I've been working on this website sporadically on and off for awhile and I just finished working on my About Me section. Revisiting the events and decisions that led me to attending CCNM was an interesting experience - the year I found naturopathic medicine was a stressful one! Read all about it:
My journey to a career as a naturopathic doctor has been a bit meandering but full of experiences that have allowed me to gain incredible insight along the way. I graduated in 2008 from McGill University with an Honours B.A. in Geography and Philosophy. In my final year I wrote a thesis on the experience of being Inuit and living in Montreal; I was privileged during that project to be able to speak to many Inuit people who had moved south from Northern Quebec and Nunavut, and the experience made me realize that I was best suited to working one on one with individuals, with time to give value to their unique stories and experiences, rather than as a researcher looking into groups and trends.
Although I had always considered going to conventional medical school, a personal experience with a naturopathic intern at CCNM had me consider naturopathic medicine as an alternative that I was perhaps better suited for. n 2008 I had been diagnosed with PCOS by my long time (wonderful, observant, highly skilled) family doctor; lab tests and ultrasound confirmed this and I was given a 10 minute rundown on the diagnosis and prescribed spironolactone to help mitigate symptoms, and told to take it forever, unless I decided to get pregnant.
Forever?! was confused, concerned and frankly, a bit scared - I had absolutely no idea what this diagnosis meant; reading about PCOS just made me more confused because it didn't seem like I had many of the symptoms that were supposedly so common. What was going on with my body? What had I done wrong? Unfortunately, medical doctors in Ontario are often overworked and stretched to their limits with respect to how much time they can dedicate to individual patients and my MD wasn't available to answer my questions.
Soon after I began taking what she had prescribed I had an adverse reaction and had to stop; at the time I didn't know what would happen if I did this - I had no idea what the drug had been prescribed for and was terrified that stopping was the wrong decision*. Luckily a friend of a friend was a naturopathic doctor, and she agreed to have a tea with me and talk to me about what PCOS meant for me and how I could figure out what to do about it. A couple of weeks later I was a few appointments deep at CCNM's RSNC with an intern I adored who set me on the right path to treating my symptoms of PCOS and fixing the terrain that allowed it to show up in the first place, through acupuncture, herbs, diet and lifestyle changes.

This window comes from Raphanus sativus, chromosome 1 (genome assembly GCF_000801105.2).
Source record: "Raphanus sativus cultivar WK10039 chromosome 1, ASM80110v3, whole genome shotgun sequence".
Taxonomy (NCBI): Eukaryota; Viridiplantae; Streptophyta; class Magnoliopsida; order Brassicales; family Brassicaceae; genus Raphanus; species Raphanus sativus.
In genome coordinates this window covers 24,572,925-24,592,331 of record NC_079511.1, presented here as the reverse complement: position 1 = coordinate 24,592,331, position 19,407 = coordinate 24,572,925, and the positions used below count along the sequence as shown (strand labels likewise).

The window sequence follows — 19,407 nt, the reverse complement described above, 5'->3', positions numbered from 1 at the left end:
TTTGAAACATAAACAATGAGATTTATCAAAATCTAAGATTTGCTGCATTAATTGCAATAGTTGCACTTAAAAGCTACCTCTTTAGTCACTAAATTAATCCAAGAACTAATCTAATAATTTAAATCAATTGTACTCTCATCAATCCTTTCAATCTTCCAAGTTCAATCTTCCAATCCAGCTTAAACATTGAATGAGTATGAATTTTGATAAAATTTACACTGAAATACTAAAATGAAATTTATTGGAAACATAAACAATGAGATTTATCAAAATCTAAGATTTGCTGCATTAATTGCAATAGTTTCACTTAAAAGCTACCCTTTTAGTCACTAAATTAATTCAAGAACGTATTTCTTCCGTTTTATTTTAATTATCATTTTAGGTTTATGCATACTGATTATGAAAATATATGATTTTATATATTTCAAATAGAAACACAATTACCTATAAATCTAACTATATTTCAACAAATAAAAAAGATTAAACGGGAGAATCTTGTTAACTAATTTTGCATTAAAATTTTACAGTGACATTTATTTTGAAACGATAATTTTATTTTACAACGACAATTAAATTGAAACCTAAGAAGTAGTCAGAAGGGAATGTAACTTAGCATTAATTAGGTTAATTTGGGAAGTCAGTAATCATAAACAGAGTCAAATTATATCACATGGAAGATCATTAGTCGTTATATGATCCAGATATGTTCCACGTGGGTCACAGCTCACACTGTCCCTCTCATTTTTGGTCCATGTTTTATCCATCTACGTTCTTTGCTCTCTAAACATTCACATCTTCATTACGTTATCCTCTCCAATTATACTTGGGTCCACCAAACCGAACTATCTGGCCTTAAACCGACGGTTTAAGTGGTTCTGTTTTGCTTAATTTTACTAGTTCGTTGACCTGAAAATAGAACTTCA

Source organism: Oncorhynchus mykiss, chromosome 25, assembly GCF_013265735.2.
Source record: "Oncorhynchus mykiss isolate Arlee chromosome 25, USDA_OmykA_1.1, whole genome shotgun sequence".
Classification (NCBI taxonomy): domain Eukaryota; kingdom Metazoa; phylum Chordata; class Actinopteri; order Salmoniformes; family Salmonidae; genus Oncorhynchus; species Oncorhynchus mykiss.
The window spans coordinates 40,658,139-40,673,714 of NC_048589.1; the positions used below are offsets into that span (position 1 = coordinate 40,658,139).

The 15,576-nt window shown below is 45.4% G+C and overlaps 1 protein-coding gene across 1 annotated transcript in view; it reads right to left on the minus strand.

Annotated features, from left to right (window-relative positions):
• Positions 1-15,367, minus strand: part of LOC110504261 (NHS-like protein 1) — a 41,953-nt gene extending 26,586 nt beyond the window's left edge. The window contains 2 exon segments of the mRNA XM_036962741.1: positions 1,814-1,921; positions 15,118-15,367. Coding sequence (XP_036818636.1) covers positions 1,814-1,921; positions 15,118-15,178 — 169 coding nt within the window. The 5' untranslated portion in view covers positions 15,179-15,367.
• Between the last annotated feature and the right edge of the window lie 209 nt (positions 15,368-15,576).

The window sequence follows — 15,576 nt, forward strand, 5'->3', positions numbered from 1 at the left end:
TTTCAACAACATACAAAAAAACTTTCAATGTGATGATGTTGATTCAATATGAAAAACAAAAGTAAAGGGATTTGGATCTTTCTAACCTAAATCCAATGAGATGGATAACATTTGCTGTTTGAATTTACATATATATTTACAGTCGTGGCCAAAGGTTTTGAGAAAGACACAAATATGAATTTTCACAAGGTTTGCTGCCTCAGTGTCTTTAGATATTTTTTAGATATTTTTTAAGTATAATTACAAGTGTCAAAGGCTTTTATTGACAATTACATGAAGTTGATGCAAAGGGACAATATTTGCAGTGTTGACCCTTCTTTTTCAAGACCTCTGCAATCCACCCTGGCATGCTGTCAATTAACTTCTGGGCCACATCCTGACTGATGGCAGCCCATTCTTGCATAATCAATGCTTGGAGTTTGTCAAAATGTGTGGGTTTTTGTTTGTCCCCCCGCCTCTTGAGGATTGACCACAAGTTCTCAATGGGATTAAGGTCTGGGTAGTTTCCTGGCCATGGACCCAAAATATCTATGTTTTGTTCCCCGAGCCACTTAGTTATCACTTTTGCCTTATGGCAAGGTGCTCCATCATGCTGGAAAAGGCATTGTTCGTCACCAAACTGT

Two years later (with my PCOS under control, naturally and drug-free) I started school and find myself here now, about to step into the role of intern myself. Because of the positive experience I had orking with my first intern and because of all the time and energy I have put in throughout the rigorous ND program at CCNM, I couldn't be more excited to take on this position.
To learn more about naturopathic medicine you can check out this blurb I have on my website. On account of my own experience, I have a particular interest in working with female health issues, such as fertility and PCOS. I am lucky to have been accepted onto the RSNC's Fibromyalgia/Chronic Fatigue Syndrome focus shift on Friday's from 8-2 pm with Dr. Louise Shaw McCrindle, a shift that specializes in treating patients with these conditions. I'm also very interested in community health and providing affordable naturopathic care; naturopathic medicine is unavailable for many people who would benefit significantly from it on account of cost - for this reason, I'm particularly excited to have shifts at Anishinawbe Health Toronto in the summer and the Sherbourne Health Centre in the fall.
If you have any questions, please don't hesitate to shoot me an email at firstname.lastname@example.org.
* Don't worry, I know a lot more about this stuff now than I did then! Spironolactone is a potassium-sparing diuretic that helps mitigate some of the symptoms of PCOS caused by high androgen levels such as hirsutism, hair loss and acne.